The British accounting and tax system is the 11th most complex in Europe, a new report published by TMF Group – making the country a trickier proposition for accountants than Russia, France or Germany. Emina Constantin comments
The report, entitled ‘Accounting & tax: The global and local complexities holding multinationals to account’, analysed the accounting and tax system in 77 jurisdictions worldwide and ranked the UK’s as 20th most difficult globally, sharing that spot with Austria.
Specifically, the new “making tax digital” scheme is one of the small category of digitisation programmes that introduce rather than remove complexity. Focussing on VAT, it creates a net increase in requirements and processes for companies. In addition, the introduction of a digital services tax, and forthcoming changes from Brexit are issues accountants in multinational firms will have to grapple with.
The report highlights many areas where the UK is more competitive than its neighbours. For example, companies deal with one central tax authority, as opposed to countries such as France, Germany, Italy and Spain where firms must liaise with multiple bodies. In addition, UK’s tax system is simpler than that of Germany, where companies must pay different taxes at federal, state, and local level as opposed to the single corporate rate of 19%.
A further driver of complexity for accountants is the United Kingdom’s divorce from the European Union. Emine Constantin, TMF Group’s Global Solutions Director, Accounting and Tax, said: “The UK’s unstable economic outlook and the introduction of greater laws and regulations relating to “economic substance” requirements in the next 5 years because of Brexit impacted on the UK’s ranking. Specifically, the new “making tax digital” scheme is one of the small category of digitisation programmes that introduce rather than remove complexity, at least in the short run. Focussing on VAT, it creates a net increase in requirements and processes to be implemented by companies. In addition, the introduction of a digital services tax, and a series of forthcoming changes are issues accountants in multinational firms will have to grapple with.”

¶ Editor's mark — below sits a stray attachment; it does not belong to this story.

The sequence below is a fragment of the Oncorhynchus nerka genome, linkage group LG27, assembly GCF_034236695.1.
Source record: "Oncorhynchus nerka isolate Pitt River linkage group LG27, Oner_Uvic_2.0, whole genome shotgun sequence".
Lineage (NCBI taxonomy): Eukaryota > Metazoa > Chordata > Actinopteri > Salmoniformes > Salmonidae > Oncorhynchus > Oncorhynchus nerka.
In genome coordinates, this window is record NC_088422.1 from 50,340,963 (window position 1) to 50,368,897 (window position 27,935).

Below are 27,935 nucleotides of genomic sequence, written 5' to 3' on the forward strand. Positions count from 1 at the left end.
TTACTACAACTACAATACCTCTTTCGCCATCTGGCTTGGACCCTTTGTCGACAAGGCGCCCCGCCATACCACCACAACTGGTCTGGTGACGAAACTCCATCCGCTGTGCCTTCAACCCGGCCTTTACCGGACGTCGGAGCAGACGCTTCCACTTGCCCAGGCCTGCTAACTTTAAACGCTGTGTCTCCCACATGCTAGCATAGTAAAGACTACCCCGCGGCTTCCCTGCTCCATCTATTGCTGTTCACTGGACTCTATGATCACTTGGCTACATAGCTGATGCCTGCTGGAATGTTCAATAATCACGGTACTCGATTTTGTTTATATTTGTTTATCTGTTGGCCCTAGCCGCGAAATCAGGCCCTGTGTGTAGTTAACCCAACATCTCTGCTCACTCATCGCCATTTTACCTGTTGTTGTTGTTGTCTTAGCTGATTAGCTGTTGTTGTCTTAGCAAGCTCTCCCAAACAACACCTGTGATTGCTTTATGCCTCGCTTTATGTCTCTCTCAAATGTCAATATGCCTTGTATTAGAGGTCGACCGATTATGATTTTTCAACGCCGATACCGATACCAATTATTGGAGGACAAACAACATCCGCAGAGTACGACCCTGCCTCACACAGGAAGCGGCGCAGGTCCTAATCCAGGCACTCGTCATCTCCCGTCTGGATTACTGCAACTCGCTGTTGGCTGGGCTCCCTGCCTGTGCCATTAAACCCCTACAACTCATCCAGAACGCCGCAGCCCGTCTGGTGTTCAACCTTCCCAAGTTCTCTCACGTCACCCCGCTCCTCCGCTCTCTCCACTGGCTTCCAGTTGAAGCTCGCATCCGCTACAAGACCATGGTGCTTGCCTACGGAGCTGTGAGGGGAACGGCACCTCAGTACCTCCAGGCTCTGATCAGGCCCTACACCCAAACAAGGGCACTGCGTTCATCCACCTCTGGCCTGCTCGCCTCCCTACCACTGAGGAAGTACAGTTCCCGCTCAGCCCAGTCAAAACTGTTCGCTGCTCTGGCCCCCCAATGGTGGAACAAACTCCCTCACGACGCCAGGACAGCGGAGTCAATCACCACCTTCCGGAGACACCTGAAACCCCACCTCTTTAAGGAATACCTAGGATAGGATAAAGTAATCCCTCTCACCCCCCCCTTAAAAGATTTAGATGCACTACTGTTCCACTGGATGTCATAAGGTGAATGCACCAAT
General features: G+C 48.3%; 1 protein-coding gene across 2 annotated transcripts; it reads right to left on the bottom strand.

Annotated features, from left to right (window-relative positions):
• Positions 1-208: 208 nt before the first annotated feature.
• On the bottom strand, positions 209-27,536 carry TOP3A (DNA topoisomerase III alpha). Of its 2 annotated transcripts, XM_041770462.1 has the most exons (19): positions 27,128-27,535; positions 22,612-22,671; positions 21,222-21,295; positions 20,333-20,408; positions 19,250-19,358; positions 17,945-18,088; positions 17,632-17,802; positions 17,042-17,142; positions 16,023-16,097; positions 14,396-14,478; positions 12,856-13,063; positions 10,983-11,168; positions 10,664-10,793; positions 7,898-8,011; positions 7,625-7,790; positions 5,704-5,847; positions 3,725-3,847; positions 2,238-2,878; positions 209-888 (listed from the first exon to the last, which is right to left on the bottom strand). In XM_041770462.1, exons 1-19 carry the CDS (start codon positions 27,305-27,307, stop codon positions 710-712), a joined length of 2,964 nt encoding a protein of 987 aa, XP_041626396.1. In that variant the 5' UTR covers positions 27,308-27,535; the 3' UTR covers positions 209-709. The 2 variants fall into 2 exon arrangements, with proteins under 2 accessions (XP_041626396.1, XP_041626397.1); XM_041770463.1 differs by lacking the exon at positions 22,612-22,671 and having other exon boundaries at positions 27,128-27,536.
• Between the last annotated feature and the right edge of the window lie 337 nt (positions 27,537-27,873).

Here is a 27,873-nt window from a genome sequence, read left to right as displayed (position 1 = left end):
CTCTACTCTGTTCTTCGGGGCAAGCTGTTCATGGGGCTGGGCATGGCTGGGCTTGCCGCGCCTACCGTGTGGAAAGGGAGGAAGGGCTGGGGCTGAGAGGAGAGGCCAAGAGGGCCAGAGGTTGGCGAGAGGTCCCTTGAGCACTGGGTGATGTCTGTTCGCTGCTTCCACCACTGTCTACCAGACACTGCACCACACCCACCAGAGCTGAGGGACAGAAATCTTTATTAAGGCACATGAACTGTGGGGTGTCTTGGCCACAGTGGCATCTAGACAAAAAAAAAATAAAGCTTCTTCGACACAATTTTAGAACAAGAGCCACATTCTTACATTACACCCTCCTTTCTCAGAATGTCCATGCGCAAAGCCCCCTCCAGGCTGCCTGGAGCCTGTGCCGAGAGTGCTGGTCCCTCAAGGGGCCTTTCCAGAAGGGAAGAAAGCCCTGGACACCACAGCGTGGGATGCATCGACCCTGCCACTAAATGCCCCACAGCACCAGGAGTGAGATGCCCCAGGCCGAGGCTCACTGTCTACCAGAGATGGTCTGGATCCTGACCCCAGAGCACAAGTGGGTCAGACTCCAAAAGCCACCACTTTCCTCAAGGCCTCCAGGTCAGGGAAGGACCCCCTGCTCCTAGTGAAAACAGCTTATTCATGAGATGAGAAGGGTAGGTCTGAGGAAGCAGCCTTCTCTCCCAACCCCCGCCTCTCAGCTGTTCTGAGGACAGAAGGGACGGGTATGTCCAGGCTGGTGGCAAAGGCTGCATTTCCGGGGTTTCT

Globally, additional findings of the report include:
- E-filing and e-reporting technology is advancing quickly across the world, with the COVID-19 pandemic speeding up adoption rates in some jurisdictions. That said, adoption varies considerably from one region to the next. In South America, 70% of jurisdictions have made electronic transaction reporting mandatory, compared to 34% in the EMEA Region and 15% in APAC.
- Alignment to international accounting standards is strongest in North and South America – with 50% of jurisdictions subscribing to International Financial Reporting Standards (IFRS). While in APAC and EMEA, local Generally Accepted Accounting Principles (GAAP) are in place in 71% and 44% of places respectively.
- Governments are taking a more flexible approach to tax audits and filing, particularly in APAC. Companies can extend tax/statutory filings deadlines in 50% of places across the region, and in 43% of places businesses can postpone the start of a tax audit, compared to just 10% of places in South America, for both those criteria.
- Authorities continue to face challenges around managing tax revenues as economies become increasingly globalised and capital flows unconstrained by borders – with multinational digital service providers a particular focus. Many jurisdictions have introduced digital services taxes and profit allocation, ensuring taxes are paid in the country where value is created and preventing companies from moving profits to other jurisdictions. The UK, France, Austria, Italy and Turkey are among those that have already introduced such taxes.
On a global level, the five countries with the most complex accounting and tax systems are: Argentina, Bolivia, Greece, Brazil and Turkey, while the five least complex are: the British Virgin Islands, Denmark, Curacao, Switzerland and Hong Kong.